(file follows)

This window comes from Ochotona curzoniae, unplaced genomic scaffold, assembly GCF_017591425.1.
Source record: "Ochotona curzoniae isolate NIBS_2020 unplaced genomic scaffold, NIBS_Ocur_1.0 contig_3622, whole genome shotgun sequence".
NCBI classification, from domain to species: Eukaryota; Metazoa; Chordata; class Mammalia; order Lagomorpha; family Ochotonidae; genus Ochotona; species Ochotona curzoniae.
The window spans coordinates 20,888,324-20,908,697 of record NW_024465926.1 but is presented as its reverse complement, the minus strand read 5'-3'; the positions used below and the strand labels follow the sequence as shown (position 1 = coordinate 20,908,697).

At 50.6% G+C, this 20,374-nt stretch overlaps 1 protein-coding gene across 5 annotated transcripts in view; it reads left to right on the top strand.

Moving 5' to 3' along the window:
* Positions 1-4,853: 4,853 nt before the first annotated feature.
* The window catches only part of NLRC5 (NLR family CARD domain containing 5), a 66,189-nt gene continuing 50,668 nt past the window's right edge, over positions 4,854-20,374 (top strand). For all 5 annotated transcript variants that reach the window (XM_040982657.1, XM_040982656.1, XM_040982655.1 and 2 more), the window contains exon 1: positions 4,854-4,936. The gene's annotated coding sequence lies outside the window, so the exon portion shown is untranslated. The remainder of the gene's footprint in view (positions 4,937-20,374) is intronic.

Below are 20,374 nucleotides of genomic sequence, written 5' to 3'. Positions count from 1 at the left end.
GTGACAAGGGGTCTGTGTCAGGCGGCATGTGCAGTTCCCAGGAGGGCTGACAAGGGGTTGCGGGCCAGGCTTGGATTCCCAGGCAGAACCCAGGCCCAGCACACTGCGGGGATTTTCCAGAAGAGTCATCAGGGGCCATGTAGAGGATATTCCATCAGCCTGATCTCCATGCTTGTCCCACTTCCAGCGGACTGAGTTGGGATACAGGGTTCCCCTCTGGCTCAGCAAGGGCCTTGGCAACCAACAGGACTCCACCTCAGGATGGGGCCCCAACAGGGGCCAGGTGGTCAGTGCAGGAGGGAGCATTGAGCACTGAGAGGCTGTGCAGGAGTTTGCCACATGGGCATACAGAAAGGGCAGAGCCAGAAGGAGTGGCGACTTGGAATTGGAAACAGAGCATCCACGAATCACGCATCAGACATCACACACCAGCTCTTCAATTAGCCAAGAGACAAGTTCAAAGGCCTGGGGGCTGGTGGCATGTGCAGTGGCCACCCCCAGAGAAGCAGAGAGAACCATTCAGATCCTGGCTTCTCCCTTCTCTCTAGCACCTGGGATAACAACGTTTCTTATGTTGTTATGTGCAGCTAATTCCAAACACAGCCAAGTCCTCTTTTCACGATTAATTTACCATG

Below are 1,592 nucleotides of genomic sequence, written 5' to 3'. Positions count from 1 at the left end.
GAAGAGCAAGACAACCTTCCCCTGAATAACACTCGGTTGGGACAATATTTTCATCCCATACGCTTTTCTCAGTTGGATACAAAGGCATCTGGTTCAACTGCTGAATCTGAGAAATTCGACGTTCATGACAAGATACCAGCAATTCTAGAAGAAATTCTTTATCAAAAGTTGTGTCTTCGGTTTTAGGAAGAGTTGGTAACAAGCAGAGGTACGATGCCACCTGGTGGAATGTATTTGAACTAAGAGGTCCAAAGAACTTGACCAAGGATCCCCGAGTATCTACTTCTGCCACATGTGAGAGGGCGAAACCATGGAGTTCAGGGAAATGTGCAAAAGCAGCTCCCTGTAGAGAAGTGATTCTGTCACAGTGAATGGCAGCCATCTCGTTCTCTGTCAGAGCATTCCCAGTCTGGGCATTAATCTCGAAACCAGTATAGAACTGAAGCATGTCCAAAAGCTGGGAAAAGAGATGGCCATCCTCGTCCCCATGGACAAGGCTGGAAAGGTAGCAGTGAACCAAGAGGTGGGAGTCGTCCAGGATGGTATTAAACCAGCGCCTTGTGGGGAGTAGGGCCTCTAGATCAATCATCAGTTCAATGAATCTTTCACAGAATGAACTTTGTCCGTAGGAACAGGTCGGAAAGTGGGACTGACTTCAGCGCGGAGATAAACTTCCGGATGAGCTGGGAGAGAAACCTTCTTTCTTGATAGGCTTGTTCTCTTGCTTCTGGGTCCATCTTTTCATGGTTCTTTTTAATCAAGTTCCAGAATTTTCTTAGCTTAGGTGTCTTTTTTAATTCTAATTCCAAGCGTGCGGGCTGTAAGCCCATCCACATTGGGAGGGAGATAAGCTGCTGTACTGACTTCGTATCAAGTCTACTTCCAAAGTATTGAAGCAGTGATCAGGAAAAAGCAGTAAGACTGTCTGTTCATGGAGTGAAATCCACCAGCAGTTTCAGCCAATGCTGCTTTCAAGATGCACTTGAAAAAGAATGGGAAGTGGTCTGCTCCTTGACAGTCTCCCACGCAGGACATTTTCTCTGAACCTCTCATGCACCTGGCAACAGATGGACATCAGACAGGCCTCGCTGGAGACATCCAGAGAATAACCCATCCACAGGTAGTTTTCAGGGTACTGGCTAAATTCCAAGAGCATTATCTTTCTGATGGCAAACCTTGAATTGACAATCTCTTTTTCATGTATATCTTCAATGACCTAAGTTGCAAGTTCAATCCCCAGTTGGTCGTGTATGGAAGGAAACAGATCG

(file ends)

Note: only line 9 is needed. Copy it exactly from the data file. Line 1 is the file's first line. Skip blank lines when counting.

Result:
Below are 20,374 nucleotides of genomic sequence, written 5' to 3'. Positions count from 1 at the left end.